Henry Cavill and rethinking courtship post-#MeToo
Courtship has never been easy. Successfully dating requires a cocktail of humility, confidence, and luck, and each individual has their own personal way of approaching that mixture. But navigating dating culture in the post-#MeToo era has especially made some people pause and reassess the manner in which they have previously approached wading into the dating pool. In fact, some, like Henry Cavill — an actor best known for playing Superman on the big screen — have expressed uncertainty and discouragement about trying to woo someone in this current social climate of heightened awareness of sexual harassment.
“Stuff has to change, absolutely,” Cavill told GQ Australia in a response to a question about how the #MeToo movement had affected him. But then he added, “There’s something wonderful about a man chasing a woman … I think a woman should be wooed and chased, but maybe I’m old-fashioned for thinking that.”
Neither the #MeToo movement, nor the basic acknowledgment of a woman’s agency, decrees the death of romance. The refusal to let go of traditional courtship, on the other hand — like that which Cavill described and seems to cling to — illustrates not just Cavill’s, but many straight men’s, inability to accept the possibility, let alone reality, of a shift in the balance of power between men and women and their equation of that shift in balance with the “death” of dating.
Take Cavill’s wistful statement about “chasing a woman,” for example. Idealizing “the chase” skews the dynamic between two potential romantic partners: The man is painted as the aggressor and the woman as something to be captured, won, conquered. Glamorizing a seemingly endless, active pursuit undermines a woman’s agency in favor of a man’s desires. This traditional courtship overlooks a woman’s desires and/or intentions in favor of a man’s desire and intent to pursue her. Cavill’s suggestion that this approach is “old-fashioned” is correct.
As if the romanticization of this predatory type of “courtship” weren’t enough, though, the 35-year-old actor went on to discuss how he feels the #MeToo movement itself has negatively impacted dating. “It’s very difficult to [actively pursue women] if there are certain rules in place,” he told GQ. “Because then it’s like: ‘Well, I don’t want to go up and talk to her, because I’m going to be called a rapist or something.’” Cavill added: “Now? Now you really can’t pursue someone further than, ‘No.’ It’s like, ‘OK, cool.’ But then there’s the, ‘Oh why’d you give up?’ And it’s like, ‘Well, because I didn’t want to go to jail?’”
While caution is perhaps an improvement from offensive and sexist eras past, if someone feels like they can’t flirt with someone else out of fear of repercussion and accusation, there is a fundamental flaw in the way they flirt and likely approach their romantic relationships overall. Cavill (not to mention the men who agree with him) clearly has a misunderstanding of communication and harassment. His biggest fear in approaching a woman, he seems to claim, is that he’ll be labeled a rapist. If one doesn’t want to be called a rapist, all one must do is not rape someone. Cavill also laments that he now has to stop pursuing women after they say they’re not interested. Cavill, and, to be sure, plenty of other straight men, would do well to understand that accepting rejection is necessary to respect the safety and agency of anyone.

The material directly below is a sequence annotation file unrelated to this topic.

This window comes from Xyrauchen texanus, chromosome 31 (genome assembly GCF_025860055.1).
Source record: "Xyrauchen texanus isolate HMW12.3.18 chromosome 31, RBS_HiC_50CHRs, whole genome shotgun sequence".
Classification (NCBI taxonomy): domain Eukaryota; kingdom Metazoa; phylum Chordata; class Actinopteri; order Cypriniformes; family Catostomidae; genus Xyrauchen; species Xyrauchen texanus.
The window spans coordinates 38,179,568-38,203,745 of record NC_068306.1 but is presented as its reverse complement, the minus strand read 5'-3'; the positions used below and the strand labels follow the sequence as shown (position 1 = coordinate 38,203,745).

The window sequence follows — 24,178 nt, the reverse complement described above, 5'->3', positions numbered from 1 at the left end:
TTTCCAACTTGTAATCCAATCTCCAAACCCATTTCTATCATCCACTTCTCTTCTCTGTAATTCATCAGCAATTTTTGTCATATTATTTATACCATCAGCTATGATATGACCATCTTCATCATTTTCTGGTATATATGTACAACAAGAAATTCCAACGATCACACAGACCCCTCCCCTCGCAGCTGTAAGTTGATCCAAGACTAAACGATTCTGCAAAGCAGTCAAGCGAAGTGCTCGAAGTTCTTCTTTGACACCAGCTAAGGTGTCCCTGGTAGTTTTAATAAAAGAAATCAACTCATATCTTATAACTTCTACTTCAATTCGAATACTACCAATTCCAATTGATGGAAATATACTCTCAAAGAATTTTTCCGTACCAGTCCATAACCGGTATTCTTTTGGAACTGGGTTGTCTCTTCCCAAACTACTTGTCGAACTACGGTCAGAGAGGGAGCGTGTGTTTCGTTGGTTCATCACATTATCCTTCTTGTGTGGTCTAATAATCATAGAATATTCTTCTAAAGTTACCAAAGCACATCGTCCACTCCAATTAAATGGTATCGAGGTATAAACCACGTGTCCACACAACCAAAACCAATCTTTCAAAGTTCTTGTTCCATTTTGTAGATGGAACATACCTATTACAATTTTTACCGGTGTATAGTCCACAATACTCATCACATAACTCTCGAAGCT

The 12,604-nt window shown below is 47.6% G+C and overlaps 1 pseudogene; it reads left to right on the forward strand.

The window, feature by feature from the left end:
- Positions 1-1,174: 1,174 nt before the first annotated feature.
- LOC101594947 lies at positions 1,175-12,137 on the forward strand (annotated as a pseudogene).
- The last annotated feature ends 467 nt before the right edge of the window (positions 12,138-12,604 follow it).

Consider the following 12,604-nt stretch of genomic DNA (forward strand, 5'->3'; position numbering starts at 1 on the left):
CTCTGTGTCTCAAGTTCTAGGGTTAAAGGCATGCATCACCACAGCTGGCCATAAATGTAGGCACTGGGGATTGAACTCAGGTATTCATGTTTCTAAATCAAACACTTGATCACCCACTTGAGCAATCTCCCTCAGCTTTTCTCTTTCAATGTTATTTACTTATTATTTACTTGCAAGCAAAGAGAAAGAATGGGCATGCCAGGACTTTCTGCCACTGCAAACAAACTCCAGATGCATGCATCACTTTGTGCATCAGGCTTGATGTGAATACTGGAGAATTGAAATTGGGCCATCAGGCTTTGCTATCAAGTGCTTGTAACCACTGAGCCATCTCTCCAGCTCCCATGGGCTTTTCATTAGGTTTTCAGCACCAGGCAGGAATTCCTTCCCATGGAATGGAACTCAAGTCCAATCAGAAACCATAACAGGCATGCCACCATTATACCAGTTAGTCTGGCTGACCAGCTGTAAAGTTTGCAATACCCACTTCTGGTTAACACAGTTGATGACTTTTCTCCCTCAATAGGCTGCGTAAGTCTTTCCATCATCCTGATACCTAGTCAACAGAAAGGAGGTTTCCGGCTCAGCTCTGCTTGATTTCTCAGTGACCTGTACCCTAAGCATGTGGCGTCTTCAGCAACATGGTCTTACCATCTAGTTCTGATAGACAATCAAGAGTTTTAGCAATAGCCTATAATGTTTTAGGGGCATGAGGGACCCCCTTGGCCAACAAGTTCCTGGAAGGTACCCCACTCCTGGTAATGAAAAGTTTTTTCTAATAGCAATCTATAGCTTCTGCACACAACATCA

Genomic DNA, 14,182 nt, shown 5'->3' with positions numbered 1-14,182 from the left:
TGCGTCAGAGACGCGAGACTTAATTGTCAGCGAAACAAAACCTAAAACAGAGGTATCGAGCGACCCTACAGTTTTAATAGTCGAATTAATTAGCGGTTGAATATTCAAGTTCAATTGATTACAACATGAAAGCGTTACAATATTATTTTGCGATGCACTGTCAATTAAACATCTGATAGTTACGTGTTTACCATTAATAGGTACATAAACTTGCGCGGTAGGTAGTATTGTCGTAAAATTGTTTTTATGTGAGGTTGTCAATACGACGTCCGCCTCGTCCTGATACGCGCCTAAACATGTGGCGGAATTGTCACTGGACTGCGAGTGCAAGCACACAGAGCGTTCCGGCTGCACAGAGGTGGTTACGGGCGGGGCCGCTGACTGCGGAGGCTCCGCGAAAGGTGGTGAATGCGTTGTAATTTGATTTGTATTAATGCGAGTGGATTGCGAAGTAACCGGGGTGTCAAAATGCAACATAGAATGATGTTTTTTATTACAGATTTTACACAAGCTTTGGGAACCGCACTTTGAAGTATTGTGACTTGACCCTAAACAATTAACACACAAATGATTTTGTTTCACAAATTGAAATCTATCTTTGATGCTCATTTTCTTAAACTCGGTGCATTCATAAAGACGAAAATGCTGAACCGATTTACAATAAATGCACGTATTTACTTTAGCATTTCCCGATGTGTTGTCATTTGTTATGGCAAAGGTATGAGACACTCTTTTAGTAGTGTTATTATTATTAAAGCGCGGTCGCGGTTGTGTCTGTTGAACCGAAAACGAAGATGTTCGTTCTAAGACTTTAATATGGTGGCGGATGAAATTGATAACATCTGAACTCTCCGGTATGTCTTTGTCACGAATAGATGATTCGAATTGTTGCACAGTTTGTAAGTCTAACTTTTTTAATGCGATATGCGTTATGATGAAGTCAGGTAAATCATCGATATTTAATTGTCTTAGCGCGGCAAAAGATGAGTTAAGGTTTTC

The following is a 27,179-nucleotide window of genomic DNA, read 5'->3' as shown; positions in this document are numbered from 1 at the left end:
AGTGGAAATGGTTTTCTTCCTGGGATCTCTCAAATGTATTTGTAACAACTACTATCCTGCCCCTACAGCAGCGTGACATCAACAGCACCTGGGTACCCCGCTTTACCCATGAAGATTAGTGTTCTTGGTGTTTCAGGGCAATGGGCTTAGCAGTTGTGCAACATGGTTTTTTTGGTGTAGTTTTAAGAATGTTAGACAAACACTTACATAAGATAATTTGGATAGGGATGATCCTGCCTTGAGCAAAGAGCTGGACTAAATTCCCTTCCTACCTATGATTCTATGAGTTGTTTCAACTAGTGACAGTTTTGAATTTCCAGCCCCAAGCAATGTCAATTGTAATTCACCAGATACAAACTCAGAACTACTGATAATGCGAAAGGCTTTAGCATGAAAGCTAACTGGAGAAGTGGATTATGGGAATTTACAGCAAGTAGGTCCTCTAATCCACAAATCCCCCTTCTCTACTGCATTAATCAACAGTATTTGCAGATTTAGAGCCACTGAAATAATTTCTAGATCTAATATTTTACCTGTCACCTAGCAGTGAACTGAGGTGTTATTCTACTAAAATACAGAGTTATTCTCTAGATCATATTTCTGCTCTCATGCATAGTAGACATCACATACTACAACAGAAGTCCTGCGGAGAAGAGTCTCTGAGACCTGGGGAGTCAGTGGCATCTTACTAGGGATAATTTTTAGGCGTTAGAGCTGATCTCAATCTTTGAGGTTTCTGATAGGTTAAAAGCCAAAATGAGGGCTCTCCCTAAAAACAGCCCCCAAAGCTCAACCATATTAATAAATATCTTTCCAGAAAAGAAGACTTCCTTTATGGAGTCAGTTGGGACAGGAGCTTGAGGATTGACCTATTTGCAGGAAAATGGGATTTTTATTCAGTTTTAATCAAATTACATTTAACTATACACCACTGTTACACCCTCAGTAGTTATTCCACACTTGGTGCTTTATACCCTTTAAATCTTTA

Ultimately, if someone feels that they have had to change the way they flirt or pursue people since #MeToo’s inception, there was something wrong with the way they flirted in the first place. The seismic shift that moved our cultural understanding and acknowledgment of the reality and prevalence of sexual harassment and misconduct has oft been misconstrued as a movement that vilifies men. In reality, it only rightfully vilifies those who act like heinous monsters.
Cavill has since walked back his statements, apologizing for “for any confusion and misunderstanding” they caused. But his initial comments still illustrate a larger problem with the reaction to #MeToo: namely the phenomenon of men victimizing themselves in the wake of this cultural shift simply because their flirting habits need to change. It’s an extremely myopic view to believe that the prime consequence of #MeToo is that men may become unfairly targeted. This self-victimization overlooks the survivors that shepherded #MeToo and the far greater discomfort they and countless other women have and still have at the hands of men. No one is rooting for men to mess up so they can be tarred and feathered. No one is looking for an excuse to unfairly accuse someone of misconduct. Many of us are, however, hoping that men who have acted reprehensibly are exposed and reprimanded accordingly.
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